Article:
Eurobonds are international bonds that are issued in currency other than the currency of the country where it is issued. The currency in which Eurobonds are issued determines its name like Euroyen, which are issued in Yen, the currency of Japan and Eurodollar, which are issued in US dollars, the currency of United States.

Euroyen bonds are issued in any other country except Japan and are aimed at borrowing Yen from outside. Similarly, Eurodollar bonds are not issued in United States. It may be issued in say, London, for example, by a company to borrow dollars. Eurobonds are payable to bearer and are exempted from withholding tax.

Autostrade, an Italian motorway network, was the first company to issue European Eurobonds in 1963.

Like book entry bonds which are maintained electronically, holders of Eurobonds, too, are not given any certificates. Clearing systems like Clearstream and Euroclear hold and trade the Eurobonds. Interests are paid regularly at yearly basis and electronically transferred to the account of Eurobond holders. The principal amount is paid at the time of maturity. Through Eurobonds, issuers can raise foreign currency for longer duration generally at a fixed rate of interest.

For issuers of the bond, Eurobonds are an attractive option since they can choose the country and the currency in which they want to issue the bonds. Investors, too, find Eurobonds attractive since these bonds have a high liquidity and small par values. The buyers or investors of these Eurobonds are generally large companies, banks or financial institutions and governments and not individuals.

How do Eurobonds function?

Many multinational companies generally issue Eurobonds to collect funds for opening a new subsidiary abroad. Suppose, a US-based multinational wants to start its operations in India, the company would need Indian rupees for the operation of its new subsidiary. The company or the parent company will issue a Eurobonds in Indian currency which will be sold to the investors having Indian currency outside India. The investors will provide Indian currency to the parent company in return of Eurobonds. The parent company will transfer the funds as a loan to its subsidiary. When the subsidiary starts earning, it will transfer its earnings to repay the interest on the loan taken from the parent company, which on its part will pay the interest to its investors.

One of the advantages for a company to issue Eurobonds is that it reduces the risk. The parent company is free from the currency risk because its liability ( the bond issued in Indian rupees) is balanced by its asset ( the loan given to the subsidiary in Indian rupees) so even if there is any change in the value of Indian rupees, the parent company will not be affected.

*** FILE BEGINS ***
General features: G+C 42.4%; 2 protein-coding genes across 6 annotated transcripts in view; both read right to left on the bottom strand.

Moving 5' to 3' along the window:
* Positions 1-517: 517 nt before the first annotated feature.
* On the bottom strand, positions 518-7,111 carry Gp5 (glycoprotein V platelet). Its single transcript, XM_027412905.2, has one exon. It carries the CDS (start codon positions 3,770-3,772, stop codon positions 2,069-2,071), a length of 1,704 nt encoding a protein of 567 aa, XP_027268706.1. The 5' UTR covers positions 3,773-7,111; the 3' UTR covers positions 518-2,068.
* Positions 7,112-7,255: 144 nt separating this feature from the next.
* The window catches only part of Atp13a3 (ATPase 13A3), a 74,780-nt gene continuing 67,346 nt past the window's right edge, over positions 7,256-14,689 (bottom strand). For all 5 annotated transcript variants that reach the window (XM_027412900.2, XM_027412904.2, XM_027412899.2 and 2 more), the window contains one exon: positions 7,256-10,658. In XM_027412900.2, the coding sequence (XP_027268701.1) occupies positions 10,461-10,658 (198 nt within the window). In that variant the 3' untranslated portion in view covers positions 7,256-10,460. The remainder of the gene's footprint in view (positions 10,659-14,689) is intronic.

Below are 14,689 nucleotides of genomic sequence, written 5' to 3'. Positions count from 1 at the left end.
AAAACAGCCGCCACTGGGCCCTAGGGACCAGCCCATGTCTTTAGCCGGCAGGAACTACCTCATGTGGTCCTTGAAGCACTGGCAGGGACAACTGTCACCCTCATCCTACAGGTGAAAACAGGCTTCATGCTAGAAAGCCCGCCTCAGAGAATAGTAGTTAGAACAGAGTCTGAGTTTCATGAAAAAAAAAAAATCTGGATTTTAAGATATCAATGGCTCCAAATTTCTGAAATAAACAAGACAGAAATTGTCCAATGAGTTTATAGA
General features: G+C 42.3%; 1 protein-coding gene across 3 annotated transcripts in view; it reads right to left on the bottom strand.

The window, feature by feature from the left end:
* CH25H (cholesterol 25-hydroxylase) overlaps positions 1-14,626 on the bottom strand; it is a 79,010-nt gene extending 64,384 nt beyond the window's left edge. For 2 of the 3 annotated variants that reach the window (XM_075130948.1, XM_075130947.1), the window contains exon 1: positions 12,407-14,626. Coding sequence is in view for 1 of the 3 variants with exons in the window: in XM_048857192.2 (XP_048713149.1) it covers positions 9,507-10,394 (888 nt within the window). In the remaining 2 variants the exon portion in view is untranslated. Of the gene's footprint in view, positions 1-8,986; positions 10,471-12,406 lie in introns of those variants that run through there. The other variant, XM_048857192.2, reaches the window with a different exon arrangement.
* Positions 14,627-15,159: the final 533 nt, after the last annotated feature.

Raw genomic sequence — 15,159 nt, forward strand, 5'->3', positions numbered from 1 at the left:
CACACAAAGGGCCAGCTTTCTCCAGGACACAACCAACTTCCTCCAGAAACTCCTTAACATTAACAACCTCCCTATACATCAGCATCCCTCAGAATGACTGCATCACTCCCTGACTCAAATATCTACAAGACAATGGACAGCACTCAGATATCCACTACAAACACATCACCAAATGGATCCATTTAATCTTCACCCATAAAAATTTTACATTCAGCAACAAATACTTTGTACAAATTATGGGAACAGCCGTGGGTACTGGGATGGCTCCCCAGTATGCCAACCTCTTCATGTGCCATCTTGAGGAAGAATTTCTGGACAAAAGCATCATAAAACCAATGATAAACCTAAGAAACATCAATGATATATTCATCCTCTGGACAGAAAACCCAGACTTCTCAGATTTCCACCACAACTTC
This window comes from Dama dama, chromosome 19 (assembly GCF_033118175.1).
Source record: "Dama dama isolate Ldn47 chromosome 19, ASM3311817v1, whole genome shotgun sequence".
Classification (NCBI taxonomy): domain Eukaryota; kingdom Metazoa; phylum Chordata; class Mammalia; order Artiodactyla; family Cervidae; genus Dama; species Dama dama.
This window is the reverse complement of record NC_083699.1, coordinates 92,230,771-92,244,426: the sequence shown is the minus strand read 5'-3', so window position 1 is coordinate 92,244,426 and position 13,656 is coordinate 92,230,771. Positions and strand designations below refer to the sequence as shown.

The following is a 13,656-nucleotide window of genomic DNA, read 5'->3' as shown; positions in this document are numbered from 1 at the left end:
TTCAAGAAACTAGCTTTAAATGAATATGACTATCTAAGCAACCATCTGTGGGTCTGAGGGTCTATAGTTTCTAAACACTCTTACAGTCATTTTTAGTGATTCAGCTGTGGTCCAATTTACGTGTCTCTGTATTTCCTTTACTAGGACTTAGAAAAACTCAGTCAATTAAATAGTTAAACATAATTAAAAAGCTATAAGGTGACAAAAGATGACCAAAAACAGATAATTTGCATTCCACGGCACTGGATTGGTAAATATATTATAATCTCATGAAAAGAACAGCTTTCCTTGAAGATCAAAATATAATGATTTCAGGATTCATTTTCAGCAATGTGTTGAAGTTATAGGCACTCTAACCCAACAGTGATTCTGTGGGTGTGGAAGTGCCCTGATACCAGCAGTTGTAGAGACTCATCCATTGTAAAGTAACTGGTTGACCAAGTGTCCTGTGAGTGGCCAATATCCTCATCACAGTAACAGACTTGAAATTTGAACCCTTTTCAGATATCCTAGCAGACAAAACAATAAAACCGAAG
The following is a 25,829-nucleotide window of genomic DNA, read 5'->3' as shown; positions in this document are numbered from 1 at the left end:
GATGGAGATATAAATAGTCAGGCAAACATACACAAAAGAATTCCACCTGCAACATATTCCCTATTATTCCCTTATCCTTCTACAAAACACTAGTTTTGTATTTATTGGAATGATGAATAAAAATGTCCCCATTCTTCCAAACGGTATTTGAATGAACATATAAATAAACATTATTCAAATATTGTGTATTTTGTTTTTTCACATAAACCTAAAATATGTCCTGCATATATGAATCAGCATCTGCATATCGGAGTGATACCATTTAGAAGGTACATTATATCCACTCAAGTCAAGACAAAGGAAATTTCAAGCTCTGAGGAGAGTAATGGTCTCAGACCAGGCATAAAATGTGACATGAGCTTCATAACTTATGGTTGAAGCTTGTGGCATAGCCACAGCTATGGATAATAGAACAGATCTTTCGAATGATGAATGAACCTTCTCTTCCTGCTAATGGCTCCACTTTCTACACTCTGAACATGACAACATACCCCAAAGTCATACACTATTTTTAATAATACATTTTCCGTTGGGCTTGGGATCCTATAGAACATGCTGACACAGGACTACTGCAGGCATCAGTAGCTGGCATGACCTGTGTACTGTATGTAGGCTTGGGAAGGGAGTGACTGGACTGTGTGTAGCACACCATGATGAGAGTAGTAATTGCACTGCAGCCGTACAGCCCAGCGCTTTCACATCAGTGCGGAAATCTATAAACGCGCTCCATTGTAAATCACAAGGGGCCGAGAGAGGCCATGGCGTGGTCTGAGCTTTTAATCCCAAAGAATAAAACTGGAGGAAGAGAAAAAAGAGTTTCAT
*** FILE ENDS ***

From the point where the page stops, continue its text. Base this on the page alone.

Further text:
Eurobonds come with a fixed rate of interest or floating rate of interest.

Fixed rate of interest:  In such Eurobonds, rate of interest remains the same throughout the duration of the bond. Such types of bonds have higher interest rate risk because even if the interest prevailing in the market is high, the holder of such a bond would continue to get the rate between the issuer and the investor.

Floating rate of interest: In such Eurobonds, the interest or coupons paid annually to the investors varies from year to year. If the interest rate prevailing in the market is high, the investor will get more interest and if the interest rate is less, he will get less interest.  Bonds that have floating rate of interest have lesser degree of risk as far as interest rate is concerned.

As compared to Eurobonds, foreign exchange bonds have to face currency risk since the bond is issued in a foreign currency. In case of fluctuations in the value of currency the investor may not get affected. On the other hand, Eurobonds help parent company to maintain the balance between its liabilities (the issuance of the bond) and asset (loan granted to its subsidiary), preventing it from facing currency risk. Investors of Eurobonds are not much affected by the fluctuations in currency.

Also, an international syndicate underwrites the Eurobonds, which is not required to follow rules and regulations of any country. On the other hand, foreign exchange bonds have to follow rules and regulations of the country in whose currency the bond has been issued.

Thus Eurobonds are the best options for the bog and multinational companies to raise funds for starting up its subsidiary in another country.